A plague doctor was a medical physician who treated victims of the plague. They were specifically hired by towns that had many plague victims in times of epidemics. Since the city was paying their salary, they treated everyone: both the wealthy and the poor. However, some plague doctors were known for charging patients and their families extra for special treatments and/or false cures. They were not normally professionally trained experienced physicians or surgeons, and often were second-rate doctors unable to otherwise run a successful medical business or young physicians trying to establish themselves. These doctors rarely cured their patients; rather, they got a count of the number of people contaminated for demographic purposes.
Plague doctors by their covenant treated plague patients and were known as municipal or "community plague doctors", whereas "general practitioners" were separate doctors and both might be in the same European city or town at the same time. In France and the Netherlands, plague doctors often lacked medical training and were referred to as "empirics". In one case, a plague doctor had been a fruit salesman before his employment as a physician.
In the seventeenth and eighteenth centuries, some doctors wore a beak-like mask which was filled with aromatic items. The masks were designed to protect them from putrid air, which (according to the miasmatic theory of disease) was seen as the cause of infection. The design of these costumes has been attributed to Charles de Lorme, the chief physician to Louis XIII.
The first epidemic of the Bubonic Plague, also known as the Black Death, dates back to the mid 6th century and is called the Plague of Justinian. The largest number of people affected by the epidemic were the Black Death victims of Europe in the 14th century. In medieval times, the large loss of people (due to the bubonic plague) in a town created an economic disaster. Community plague doctors were quite valuable and were given special privileges; for example, plague doctors were freely allowed to perform autopsies, which were otherwise generally forbidden in Medieval Europe, to research a cure for the plague.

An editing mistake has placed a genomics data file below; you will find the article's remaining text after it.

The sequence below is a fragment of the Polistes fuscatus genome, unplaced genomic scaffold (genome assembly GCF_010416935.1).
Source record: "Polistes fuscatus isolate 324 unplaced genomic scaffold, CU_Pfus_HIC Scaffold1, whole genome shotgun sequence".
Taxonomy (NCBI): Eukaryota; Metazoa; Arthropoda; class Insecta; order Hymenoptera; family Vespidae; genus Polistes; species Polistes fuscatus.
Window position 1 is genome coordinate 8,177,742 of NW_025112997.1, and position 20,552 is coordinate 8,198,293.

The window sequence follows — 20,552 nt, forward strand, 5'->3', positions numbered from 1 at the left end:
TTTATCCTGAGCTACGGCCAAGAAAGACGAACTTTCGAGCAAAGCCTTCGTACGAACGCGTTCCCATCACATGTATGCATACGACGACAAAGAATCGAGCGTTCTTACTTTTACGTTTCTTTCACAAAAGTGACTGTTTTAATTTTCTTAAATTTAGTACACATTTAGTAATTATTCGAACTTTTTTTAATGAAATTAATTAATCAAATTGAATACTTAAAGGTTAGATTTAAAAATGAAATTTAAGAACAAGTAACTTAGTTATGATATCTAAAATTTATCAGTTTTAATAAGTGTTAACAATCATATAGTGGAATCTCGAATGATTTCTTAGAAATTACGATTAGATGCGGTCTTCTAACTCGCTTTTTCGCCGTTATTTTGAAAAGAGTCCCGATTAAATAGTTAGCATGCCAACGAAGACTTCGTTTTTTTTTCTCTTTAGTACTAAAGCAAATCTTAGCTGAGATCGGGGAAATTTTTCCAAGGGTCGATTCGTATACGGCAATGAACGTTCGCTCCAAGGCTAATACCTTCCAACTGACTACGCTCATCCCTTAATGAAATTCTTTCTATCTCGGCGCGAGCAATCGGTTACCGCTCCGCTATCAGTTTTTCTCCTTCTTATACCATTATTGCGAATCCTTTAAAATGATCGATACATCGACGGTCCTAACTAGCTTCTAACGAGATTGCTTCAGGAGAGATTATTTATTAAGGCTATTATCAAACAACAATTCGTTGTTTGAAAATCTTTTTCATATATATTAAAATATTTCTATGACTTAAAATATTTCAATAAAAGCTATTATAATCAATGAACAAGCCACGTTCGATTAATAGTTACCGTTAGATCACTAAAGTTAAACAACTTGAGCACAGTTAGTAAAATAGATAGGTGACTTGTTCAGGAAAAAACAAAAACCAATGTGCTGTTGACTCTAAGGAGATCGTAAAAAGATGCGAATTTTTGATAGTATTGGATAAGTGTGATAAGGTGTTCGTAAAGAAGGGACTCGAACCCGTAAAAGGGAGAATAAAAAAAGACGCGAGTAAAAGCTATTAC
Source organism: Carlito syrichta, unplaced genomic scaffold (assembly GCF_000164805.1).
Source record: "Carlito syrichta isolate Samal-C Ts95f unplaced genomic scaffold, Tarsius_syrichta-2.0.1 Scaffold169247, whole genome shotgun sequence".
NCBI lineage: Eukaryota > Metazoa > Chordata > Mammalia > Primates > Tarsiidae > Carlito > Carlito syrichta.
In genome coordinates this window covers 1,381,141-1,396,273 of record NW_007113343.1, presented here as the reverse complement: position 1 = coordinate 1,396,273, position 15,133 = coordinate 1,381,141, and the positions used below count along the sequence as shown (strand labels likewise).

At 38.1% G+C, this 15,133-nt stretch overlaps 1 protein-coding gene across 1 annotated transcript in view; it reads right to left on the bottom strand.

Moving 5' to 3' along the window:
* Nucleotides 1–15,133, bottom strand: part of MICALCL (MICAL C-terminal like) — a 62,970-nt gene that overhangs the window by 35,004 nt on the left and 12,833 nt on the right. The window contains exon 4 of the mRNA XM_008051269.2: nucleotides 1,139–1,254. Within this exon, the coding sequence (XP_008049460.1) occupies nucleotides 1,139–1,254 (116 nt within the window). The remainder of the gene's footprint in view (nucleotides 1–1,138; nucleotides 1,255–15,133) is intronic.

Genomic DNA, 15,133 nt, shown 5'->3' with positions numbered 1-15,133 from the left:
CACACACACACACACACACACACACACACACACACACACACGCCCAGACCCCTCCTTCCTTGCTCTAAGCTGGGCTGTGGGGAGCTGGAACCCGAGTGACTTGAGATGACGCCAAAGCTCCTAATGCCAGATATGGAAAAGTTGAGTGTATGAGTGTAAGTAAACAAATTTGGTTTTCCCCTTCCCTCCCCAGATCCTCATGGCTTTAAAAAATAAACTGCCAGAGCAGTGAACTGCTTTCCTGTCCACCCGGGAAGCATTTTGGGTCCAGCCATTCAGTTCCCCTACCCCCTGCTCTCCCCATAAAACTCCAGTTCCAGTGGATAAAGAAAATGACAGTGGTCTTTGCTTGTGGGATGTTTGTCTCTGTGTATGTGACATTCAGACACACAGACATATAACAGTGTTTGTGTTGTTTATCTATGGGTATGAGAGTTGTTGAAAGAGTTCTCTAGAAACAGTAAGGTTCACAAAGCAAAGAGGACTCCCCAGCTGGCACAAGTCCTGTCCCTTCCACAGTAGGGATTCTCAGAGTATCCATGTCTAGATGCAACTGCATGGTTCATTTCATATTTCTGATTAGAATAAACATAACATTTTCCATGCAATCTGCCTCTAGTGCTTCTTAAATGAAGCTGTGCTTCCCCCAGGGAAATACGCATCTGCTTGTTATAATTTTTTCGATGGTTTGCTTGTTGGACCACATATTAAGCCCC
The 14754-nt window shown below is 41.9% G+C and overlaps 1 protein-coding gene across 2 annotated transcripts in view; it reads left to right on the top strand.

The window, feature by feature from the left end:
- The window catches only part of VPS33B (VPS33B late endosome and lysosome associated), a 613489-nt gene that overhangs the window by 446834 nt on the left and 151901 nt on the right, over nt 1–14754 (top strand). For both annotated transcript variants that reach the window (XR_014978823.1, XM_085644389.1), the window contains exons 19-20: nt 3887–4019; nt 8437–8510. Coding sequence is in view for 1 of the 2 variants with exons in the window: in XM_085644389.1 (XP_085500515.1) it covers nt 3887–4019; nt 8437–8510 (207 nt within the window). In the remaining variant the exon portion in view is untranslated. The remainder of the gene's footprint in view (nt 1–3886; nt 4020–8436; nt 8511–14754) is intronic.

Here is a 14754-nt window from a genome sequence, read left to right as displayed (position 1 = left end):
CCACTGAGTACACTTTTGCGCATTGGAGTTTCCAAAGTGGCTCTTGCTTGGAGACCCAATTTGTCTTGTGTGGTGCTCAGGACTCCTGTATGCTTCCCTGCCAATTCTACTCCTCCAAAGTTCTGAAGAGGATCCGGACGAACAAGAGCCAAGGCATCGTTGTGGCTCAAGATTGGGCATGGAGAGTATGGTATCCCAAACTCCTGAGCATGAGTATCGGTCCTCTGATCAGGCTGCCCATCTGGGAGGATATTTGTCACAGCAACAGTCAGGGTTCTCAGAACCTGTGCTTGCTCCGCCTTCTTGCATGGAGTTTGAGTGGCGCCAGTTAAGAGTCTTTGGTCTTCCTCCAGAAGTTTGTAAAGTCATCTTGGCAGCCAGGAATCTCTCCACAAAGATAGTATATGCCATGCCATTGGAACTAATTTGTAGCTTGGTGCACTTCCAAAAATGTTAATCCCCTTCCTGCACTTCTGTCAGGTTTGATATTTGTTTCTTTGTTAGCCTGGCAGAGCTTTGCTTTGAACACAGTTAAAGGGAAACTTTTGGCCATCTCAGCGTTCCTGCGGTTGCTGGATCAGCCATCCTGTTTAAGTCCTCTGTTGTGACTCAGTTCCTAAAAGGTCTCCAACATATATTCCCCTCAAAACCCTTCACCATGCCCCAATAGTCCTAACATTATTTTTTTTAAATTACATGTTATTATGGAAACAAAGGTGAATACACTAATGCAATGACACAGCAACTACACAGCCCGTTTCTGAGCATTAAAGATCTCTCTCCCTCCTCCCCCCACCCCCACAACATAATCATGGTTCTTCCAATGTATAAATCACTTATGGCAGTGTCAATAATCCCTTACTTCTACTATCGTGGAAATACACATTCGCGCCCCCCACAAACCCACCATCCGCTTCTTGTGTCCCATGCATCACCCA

In some cases, plague doctors were so valuable that when Barcelona dispatched two to Tortosa in 1650, outlaws captured them en route and demanded a ransom. The city of Barcelona paid for their release. The city of Orvieto hired Matteo fu Angelo in 1348 for 4 times the normal rate of a doctor of 50-florin per year. Pope Clement VI hired several extra plague doctors during the Black Death plague. They were to attend to the sick people of Avignon. Of eighteen doctors in Venice, only one was left by 1348: five had died of the plague, and twelve were missing and may have fled.
Some plague doctors wore a special costume. The garments were invented by Charles de L'Orme in 1619; they were first used in Paris, but later spread to be used throughout Europe. The protective suit consisted of a heavy, waxed fabric overcoat, a mask with glass eye openings and a beak shaped nose, typically stuffed with herbs, straw, and spices. Plague doctors would also commonly carry a cane to examine and direct patients without the need to make direct contact.
The scented materials included juniper berry, ambergris, lemon Balm (Melissa officinalis), mint (Mentha spicata L.) leaves, camphor, cloves, laudanum, myrrh, rose petals, and storax. This was thought to protect the doctor from miasma. Due to the primitive understanding of disease at time, it was believed this suit would sufficiently protect the doctor from this "miasma" while tending to patients.
Plague doctors served as public servants during times of epidemics starting with the Black Death of Europe in the fourteenth century. Their principal task, besides taking care of plague victims, was to record in public records the deaths due to the plague.
In certain European cities like Florence and Perugia, plague doctors were requested to do autopsies to help determine the cause of death and how the plague played a role. Plague doctors became witnesses to numerous wills during times of plague epidemics. Plague doctors also gave advice to their patients about their conduct before death. This advice varied depending on the patient, and after the Middle Ages, the nature of the relationship between doctor and patient was governed by an increasingly complex ethical code.
Plague doctors practiced bloodletting and other remedies such as putting frogs or leeches on the buboes to "rebalance the humors" as a normal routine. Plague doctors could not generally interact with the general public because of the nature of their business and the possibility of spreading the disease; they could also be subject to quarantine.
Notable medieval plague doctors
A famous plague doctor who gave medical advice about preventive measures which could be used against the plague was Nostradamus. Nostradamus' advice was the removal of infected corpses, getting fresh air, drinking clean water, and drinking a juice preparation of rose hips. In Traité des fardemens it shows in Part A Chapter VIII that Nostradamus also recommended not to bleed the patient.
The Italian city of Pavia, in 1479, contracted Giovanni de Ventura as a community plague doctor. The Irish physician, Niall Ó Glacáin (c.1563?–1653) earned deep respect in Spain, France and Italy for his bravery in treating numerous victims of the plague. The French anatomists Ambroise Paré and Paracelsus were also famous medieval plague doctors.
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